In our increasingly digital world, a sector that’s under pressure to economise and innovate is still using one of our oldest technologies...
Creating new digital tools with carers.
Nearly all of us use digital tools - in our jobs but also across the rest of our lives - communicating, entertaining, socialising, sharing, shopping, booking, snapping.
That’s why it’s unusual to come across a situation where good old pen and paper - a technology that reaches back into the ancient world - is still going strong.
It seems even more strange when they’re being used in a sector that is under huge financial stress and where the benefits of organised, real-time data can have a tangible impact. Digital ways of doing things tend to be more efficient than relying on older physical systems.
But this is true in the care sector, where the technology of pen and paper continues to play a critical role.
Paper care records - compiled in the care provider’s head office and usually stored in a folder - are delivered to the home of the person receiving care. They’re updated by hand on every visit by the carer. They need to be ferried back and forth from head office to home as they contain crucial and constantly evolving information about the details of care and the wellbeing of the person being cared for. Finally, when home care comes to an end, they’re collected before being taken back to head office for checking and archiving.
The logistics and handling takes time, and time is money. What’s more, the information sitting in those folders is by no means readily available to everyone who could use it - from hospitals to relatives to local health agencies. And when it is available it’s almost certainly out of date.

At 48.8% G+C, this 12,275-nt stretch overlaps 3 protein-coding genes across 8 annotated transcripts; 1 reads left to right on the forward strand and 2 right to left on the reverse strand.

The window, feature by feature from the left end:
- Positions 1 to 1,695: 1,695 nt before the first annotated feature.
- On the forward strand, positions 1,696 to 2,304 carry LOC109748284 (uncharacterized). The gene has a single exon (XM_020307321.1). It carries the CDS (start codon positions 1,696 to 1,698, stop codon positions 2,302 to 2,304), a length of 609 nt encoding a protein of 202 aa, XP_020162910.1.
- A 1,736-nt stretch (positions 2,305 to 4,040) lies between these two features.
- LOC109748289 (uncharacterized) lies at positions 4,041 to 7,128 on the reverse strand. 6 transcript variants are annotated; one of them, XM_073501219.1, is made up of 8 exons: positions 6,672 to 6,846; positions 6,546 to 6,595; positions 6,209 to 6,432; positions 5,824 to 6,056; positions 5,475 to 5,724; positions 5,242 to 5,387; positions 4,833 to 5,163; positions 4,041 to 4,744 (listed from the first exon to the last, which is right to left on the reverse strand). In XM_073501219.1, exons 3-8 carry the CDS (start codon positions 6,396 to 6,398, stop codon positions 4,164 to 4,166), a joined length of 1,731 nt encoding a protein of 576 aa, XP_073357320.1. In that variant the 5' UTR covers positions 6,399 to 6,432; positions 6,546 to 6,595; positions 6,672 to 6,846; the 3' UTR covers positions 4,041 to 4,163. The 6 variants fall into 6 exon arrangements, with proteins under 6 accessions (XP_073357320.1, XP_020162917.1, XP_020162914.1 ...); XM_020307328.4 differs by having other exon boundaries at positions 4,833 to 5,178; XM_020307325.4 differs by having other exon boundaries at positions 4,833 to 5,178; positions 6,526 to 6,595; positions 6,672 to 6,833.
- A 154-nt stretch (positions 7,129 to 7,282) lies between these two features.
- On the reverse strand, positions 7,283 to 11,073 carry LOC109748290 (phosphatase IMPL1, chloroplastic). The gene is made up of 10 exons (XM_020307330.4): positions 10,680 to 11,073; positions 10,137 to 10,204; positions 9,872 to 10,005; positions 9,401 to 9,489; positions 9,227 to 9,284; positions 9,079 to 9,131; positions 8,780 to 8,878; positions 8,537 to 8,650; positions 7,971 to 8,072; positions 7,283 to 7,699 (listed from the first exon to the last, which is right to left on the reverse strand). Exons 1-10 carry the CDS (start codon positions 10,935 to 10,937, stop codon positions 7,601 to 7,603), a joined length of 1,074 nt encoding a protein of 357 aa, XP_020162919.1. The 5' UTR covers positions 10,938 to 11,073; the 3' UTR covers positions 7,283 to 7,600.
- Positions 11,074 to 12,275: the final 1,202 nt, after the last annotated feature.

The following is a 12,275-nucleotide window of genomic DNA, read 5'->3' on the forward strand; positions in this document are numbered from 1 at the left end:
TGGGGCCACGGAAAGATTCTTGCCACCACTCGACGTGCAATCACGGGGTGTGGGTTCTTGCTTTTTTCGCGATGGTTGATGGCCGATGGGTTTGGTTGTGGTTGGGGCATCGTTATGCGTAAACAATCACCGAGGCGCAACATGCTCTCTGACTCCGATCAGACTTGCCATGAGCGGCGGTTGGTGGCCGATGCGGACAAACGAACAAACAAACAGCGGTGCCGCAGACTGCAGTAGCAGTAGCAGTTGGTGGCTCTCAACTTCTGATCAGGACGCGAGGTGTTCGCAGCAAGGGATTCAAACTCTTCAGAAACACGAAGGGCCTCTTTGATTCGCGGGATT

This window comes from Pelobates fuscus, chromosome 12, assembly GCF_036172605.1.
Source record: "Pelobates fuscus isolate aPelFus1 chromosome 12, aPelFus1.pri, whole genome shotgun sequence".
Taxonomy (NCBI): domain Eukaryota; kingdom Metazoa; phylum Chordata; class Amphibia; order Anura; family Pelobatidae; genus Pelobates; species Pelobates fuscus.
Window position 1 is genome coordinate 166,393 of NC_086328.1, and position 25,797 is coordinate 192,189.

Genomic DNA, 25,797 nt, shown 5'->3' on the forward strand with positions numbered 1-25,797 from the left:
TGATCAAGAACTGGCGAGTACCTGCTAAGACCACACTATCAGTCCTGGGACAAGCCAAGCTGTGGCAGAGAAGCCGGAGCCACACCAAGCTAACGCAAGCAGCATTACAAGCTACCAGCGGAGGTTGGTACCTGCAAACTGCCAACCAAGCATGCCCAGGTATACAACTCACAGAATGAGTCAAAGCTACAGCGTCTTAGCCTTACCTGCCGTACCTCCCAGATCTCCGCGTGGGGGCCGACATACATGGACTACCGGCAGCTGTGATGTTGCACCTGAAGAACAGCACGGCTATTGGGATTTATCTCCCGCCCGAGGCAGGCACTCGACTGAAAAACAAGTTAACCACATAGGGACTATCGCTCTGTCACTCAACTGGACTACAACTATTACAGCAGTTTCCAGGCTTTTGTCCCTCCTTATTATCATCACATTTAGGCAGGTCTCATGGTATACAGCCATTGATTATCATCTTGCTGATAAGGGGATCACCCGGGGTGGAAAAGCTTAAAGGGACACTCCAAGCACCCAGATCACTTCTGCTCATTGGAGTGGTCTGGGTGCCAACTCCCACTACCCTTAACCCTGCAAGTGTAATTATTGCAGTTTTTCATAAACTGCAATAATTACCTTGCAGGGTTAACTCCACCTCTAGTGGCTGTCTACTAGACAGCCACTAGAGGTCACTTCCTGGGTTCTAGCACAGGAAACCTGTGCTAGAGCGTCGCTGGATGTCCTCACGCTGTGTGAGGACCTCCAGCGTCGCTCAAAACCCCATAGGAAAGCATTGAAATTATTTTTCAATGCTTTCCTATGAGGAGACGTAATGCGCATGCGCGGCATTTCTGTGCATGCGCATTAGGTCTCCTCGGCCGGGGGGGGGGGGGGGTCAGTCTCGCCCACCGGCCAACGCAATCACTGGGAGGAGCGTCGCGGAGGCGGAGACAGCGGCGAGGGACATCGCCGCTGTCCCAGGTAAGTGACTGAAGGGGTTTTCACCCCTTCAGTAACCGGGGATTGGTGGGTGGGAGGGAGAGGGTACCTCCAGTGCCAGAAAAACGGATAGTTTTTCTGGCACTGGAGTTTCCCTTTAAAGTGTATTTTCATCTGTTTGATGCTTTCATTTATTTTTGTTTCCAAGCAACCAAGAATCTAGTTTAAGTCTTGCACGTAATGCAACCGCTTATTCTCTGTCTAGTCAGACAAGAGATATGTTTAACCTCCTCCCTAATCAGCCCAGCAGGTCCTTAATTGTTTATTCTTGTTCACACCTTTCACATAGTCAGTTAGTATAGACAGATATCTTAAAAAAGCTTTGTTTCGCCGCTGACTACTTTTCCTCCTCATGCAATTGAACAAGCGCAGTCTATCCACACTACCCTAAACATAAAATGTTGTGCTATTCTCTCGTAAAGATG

However, there are a number of excellent reasons why - until recently - pen and paper has been the right tool:
The CQC (Care Quality Commission) requires care to be ‘person-centred’. This involves the person being cared for having ready access to their care record and playing as active a role in their health and wellbeing. The simplest way of doing this is to keep the care folder in the person’s home and, sometimes, technology can actually leave the individual with less information.
The care record also has to be accessible to the person receiving care, who may have impaired vision. Paper records have the virtue of being physically easy to pick up, to flick through and move to the most legible distance.
Paper records are a technology that’s familiar to everyone, a known quantity. From childhood, we’ve all grown up with pen and paper. Digital technologies, on the other hand, are relatively new and may feel quite alien to some older people who haven’t been exposed to them.
I think everyone would agree that enabling people to read and understand what’s going on in their care is vital. We all like to be in the picture, especially when it concerns such an intimate and important process as our own care.
This, then, is the backdrop to the persistence of pen and paper. However, is there a way to maintain these advantages whilst also reaping the benefits of digital technology?
Having a record that is easily accessed from the person’s home is key. It needs to be available 24/7, easy to use and as familiar in format as possible. At the same time, it needs to be easy to update for the carer with data that can be updated in real time and be accessed by those who need it from wherever they are.
The Konnektis tablet sits in the person’s home and has a large screen that is easy to read and interact with. It hosts care record software that has been co-designed with carers to be easy and intuitive to use and meets all accessibility requirements with respect to typeface, font size, colour and input method. And all the data is securely hosted in the cloud where it can be updated remotely and read wherever the authorised person is located.
In this way Konnektis uses both hardware and software to meet the requirements of all the different organisations and individuals involved in the complex system of home care. We enable person-centred care whilst capturing the cost and communications benefits of digital. We believe our integrated approach is the only way to enable more and higher quality care on today’s tight budgets.
Email me at firstname.lastname@example.org if you’d like to learn more. We are full of ideas about the potential for the Konnektis platform. We are also currently offering a free audit of your care process to identify efficiencies and opportunities.